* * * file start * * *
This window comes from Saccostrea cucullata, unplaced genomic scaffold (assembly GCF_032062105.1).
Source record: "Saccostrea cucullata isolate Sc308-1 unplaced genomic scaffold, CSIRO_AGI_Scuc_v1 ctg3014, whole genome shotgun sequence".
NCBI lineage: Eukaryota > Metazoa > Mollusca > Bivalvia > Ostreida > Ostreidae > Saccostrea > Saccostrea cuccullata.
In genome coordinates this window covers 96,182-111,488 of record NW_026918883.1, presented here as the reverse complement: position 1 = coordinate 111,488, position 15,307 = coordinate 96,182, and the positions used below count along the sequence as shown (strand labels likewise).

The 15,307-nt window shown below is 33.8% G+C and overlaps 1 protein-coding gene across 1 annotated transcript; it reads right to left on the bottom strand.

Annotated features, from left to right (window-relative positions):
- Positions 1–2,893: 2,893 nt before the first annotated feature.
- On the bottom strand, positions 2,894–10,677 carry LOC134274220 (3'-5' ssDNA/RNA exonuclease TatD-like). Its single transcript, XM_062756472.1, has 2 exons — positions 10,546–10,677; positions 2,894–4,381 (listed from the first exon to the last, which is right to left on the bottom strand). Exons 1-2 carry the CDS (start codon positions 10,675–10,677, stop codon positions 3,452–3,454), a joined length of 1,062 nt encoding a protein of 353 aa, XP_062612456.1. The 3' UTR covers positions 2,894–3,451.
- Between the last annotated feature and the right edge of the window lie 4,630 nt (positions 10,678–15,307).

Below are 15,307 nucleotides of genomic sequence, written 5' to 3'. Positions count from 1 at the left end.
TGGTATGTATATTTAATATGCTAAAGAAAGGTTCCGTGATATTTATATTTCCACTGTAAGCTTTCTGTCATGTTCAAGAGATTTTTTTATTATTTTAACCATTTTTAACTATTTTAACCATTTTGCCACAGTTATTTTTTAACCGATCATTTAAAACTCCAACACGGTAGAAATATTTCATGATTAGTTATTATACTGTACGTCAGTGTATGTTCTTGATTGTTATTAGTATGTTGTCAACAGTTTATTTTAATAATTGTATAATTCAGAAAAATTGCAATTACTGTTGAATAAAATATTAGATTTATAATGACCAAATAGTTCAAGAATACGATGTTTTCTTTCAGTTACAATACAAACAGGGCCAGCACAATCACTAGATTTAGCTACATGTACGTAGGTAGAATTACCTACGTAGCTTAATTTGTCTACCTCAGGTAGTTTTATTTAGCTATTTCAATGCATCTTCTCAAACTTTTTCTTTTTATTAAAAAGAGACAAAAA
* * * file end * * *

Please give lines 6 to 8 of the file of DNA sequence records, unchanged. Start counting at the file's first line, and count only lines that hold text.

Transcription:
Annotated features, from left to right (window-relative positions):
- Positions 1–2,893: 2,893 nt before the first annotated feature.
- On the bottom strand, positions 2,894–10,677 carry LOC134274220 (3'-5' ssDNA/RNA exonuclease TatD-like). Its single transcript, XM_062756472.1, has 2 exons — positions 10,546–10,677; positions 2,894–4,381 (listed from the first exon to the last, which is right to left on the bottom strand). Exons 1-2 carry the CDS (start codon positions 10,675–10,677, stop codon positions 3,452–3,454), a joined length of 1,062 nt encoding a protein of 353 aa, XP_062612456.1. The 3' UTR covers positions 2,894–3,451.